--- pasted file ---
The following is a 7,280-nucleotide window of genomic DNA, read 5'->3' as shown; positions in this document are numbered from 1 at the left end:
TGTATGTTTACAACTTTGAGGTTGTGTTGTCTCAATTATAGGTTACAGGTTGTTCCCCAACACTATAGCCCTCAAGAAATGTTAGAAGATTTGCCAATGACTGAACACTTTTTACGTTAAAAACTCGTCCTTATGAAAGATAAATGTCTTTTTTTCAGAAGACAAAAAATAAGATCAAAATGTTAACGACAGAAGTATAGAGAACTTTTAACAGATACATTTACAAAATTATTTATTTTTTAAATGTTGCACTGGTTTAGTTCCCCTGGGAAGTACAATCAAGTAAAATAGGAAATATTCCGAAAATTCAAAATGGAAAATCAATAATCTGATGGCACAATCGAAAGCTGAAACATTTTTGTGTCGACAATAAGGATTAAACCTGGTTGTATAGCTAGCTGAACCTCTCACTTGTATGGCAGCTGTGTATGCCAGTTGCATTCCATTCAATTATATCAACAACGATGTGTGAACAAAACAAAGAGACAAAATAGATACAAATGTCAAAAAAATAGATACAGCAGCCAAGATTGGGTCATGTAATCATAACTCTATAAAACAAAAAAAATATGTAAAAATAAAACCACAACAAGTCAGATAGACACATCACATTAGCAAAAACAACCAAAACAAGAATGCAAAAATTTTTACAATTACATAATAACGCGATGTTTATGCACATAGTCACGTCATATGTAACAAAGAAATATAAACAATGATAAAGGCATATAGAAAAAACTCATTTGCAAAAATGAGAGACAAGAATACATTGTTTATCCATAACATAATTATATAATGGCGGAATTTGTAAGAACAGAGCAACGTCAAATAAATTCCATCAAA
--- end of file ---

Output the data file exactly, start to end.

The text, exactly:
The following is a 7,280-nucleotide window of genomic DNA, read 5'->3' as shown; positions in this document are numbered from 1 at the left end:
TGTATGTTTACAACTTTGAGGTTGTGTTGTCTCAATTATAGGTTACAGGTTGTTCCCCAACACTATAGCCCTCAAGAAATGTTAGAAGATTTGCCAATGACTGAACACTTTTTACGTTAAAAACTCGTCCTTATGAAAGATAAATGTCTTTTTTTCAGAAGACAAAAAATAAGATCAAAATGTTAACGACAGAAGTATAGAGAACTTTTAACAGATACATTTACAAAATTATTTATTTTTTAAATGTTGCACTGGTTTAGTTCCCCTGGGAAGTACAATCAAGTAAAATAGGAAATATTCCGAAAATTCAAAATGGAAAATCAATAATCTGATGGCACAATCGAAAGCTGAAACATTTTTGTGTCGACAATAAGGATTAAACCTGGTTGTATAGCTAGCTGAACCTCTCACTTGTATGGCAGCTGTGTATGCCAGTTGCATTCCATTCAATTATATCAACAACGATGTGTGAACAAAACAAAGAGACAAAATAGATACAAATGTCAAAAAAATAGATACAGCAGCCAAGATTGGGTCATGTAATCATAACTCTATAAAACAAAAAAAATATGTAAAAATAAAACCACAACAAGTCAGATAGACACATCACATTAGCAAAAACAACCAAAACAAGAATGCAAAAATTTTTACAATTACATAATAACGCGATGTTTATGCACATAGTCACGTCATATGTAACAAAGAAATATAAACAATGATAAAGGCATATAGAAAAAACTCATTTGCAAAAATGAGAGACAAGAATACATTGTTTATCCATAACATAATTATATAATGGCGGAATTTGTAAGAACAGAGCAACGTCAAATAAATTCCATCAAA